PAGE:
Friday, August 17, 2012

Olympics Hangover – Part 3

For a final look at the 2012 London Summer Olympics, I have a couple of stories with surprise twists.  Urban successes that resulted from unsuccessful Olympic bids.  I’ll conclude with a story again illustrating the difficulty of mounting an Olympic Games in a democracy.  And I’ll add a final “North Bay Lesson”.

In Stockholm, a bid for the 2004 Summer Olympics was unsuccessful, but the momentum begun with the bid resulted in the redevelopment of Hammarby Sjostad, sited at a derelict industrial site in desperate need of reuse.   The Stockholm government set high sustainability standards for the development and generally met the standards, working in partnership with numerous private developers.

As reported in Future Communities, when the city began to develop a plan in the aftermath of the failed Olympic bid, they expected that the primary market to be seniors who had moved to the suburbs in the 1970s and were now eager to return to the city.  Instead, young families made up most of the new residents, requiring more schools to be added to the plan.

Another late adjustment was vertical mixed use, with shops added to many of the residential buildings.  The retail spaces were easily rented.  It should be surprising to many American urbanists that the mixed-use was a late addition.  In much of the U.S., mixed use is usually a primary requirement for an urban project.

The Stockholm government established a goal of 0.5 cars per home for Hammarby Sjostad.  The goal wasn’t met, but 80 percent of all trips are nonetheless being made by foot, bicycle, or transit.  It is a remarkably sustainable development, perhaps more so than might have resulted if the Olympics bid had been successful.

In New York City, the American Planning Association reports on the Hudson Yards project that was energized by a bid for the 2012 Olympics and then moved ahead when the bid was unsuccessful.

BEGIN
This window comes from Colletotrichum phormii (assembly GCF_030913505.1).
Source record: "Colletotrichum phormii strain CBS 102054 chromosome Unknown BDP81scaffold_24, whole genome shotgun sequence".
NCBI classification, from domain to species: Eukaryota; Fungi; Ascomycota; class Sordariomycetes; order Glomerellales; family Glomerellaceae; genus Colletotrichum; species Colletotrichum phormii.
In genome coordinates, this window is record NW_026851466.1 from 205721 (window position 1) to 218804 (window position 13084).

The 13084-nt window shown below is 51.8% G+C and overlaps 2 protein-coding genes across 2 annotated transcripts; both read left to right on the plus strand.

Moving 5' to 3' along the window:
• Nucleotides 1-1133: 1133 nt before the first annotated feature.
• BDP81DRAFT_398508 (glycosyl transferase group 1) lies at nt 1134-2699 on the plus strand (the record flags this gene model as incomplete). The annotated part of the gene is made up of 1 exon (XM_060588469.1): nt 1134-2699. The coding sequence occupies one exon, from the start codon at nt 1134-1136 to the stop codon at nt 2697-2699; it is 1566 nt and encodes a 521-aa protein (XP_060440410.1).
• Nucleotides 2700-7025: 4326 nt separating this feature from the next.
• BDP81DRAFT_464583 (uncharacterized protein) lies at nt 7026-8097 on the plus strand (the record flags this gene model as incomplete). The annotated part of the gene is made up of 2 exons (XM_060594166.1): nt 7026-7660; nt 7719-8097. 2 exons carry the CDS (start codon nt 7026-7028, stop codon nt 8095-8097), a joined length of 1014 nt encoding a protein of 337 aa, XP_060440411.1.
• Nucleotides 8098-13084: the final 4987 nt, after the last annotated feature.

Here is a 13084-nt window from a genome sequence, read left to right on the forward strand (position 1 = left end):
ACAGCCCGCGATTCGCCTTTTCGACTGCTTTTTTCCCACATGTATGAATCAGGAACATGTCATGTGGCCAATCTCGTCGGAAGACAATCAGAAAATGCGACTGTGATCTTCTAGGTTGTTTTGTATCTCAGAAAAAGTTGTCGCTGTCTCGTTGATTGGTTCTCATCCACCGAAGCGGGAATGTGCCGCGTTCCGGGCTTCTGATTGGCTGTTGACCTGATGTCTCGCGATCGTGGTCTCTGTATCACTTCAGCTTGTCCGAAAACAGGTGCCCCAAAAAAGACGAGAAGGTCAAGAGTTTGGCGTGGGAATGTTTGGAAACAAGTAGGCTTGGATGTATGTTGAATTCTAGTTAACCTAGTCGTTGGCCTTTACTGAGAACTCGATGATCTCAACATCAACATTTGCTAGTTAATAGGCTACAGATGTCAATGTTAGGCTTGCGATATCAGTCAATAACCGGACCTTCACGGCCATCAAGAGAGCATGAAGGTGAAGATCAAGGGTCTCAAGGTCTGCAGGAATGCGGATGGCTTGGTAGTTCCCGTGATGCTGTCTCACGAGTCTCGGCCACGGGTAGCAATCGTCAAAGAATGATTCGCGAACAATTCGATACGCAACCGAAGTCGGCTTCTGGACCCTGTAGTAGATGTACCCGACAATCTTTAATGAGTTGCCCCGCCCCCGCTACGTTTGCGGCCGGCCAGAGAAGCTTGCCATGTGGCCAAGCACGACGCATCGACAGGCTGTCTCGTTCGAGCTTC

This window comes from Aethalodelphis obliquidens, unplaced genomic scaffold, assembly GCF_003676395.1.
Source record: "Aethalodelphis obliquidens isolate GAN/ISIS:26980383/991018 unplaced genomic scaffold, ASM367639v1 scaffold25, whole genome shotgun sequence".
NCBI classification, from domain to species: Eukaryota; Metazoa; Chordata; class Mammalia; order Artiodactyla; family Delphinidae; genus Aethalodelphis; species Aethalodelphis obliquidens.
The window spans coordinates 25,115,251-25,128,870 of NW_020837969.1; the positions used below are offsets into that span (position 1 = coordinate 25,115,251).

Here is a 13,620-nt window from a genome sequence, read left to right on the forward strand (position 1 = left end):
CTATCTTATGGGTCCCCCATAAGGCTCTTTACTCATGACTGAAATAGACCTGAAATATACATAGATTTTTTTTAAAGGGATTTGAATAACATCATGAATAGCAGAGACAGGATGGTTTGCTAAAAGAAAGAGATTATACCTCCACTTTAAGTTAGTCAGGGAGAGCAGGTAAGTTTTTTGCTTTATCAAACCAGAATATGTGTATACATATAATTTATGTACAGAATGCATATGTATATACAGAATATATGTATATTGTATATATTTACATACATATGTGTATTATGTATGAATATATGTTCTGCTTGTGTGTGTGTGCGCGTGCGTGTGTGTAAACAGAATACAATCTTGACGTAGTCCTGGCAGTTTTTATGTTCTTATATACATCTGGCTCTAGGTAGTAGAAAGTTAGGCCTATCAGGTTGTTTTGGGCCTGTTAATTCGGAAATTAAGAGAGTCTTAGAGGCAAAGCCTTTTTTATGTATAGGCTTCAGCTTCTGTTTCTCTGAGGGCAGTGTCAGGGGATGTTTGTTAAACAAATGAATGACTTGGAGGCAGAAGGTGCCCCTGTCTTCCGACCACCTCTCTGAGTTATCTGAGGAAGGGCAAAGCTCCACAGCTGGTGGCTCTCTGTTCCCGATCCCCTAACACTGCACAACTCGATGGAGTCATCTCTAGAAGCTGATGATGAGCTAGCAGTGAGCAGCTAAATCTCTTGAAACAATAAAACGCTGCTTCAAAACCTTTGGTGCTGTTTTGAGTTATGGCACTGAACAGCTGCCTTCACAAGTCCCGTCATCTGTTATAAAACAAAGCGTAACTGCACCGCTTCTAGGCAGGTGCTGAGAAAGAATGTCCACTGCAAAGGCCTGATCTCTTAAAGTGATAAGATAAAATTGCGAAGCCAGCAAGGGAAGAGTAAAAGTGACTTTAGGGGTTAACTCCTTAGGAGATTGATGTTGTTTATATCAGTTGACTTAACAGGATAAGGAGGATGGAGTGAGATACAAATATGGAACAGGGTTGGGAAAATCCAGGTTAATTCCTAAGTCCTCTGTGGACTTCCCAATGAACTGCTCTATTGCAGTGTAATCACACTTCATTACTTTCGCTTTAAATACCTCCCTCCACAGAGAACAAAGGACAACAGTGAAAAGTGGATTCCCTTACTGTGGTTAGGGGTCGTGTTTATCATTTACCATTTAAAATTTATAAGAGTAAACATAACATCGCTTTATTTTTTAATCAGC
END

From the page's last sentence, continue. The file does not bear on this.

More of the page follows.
Although Hudson Yards has made good progress, hurdles remain.  Opponents claim that it will result in a Hong Kong-like density and are looking for reduced density.

Mayor Bloomberg likens the project to Canary Wharf which, considering the concern of many East Londoners that Canary Wharf is a pocket of gentrification surrounded by continuing blight, was perhaps not the best way to advocate for the project.

I don’t know enough to judge whether Hudson Yards is truly a good urban fit for New York City.  I suspect that it’s sized more to the need for office space than to the support of urban life.  But I also suspect that it’s a better project than would have resulted if the Olympic bid had been successful.

North Bay Lesson: Even when an initial urban scheme fails to come to fruition, look to harness any enthusiasm and momentum in support of another vision.  The region might be better off with the fallback solution. 

And finally, to underscore the difficulties into which a New York City Olympics would have run, the New York Times reports on the donation of a proposed velodrome for Brooklyn Bridge Park, an acclaimed public place that is still under development.  Neighbors are questioning the traffic impacts, the size of the structure, and the accommodation for what they consider an elitist sport.  They may be right, but what does their opposition tell us about what would have happened had there been a need to build a velodrome for the Olympics?

Next time, I promise to leave the Olympics behind, at least until the 2014 Sochi Winter Games.

As always, your questions or comments will be appreciated.  Please comment below or email me.  And thanks for reading. - Dave Alden (

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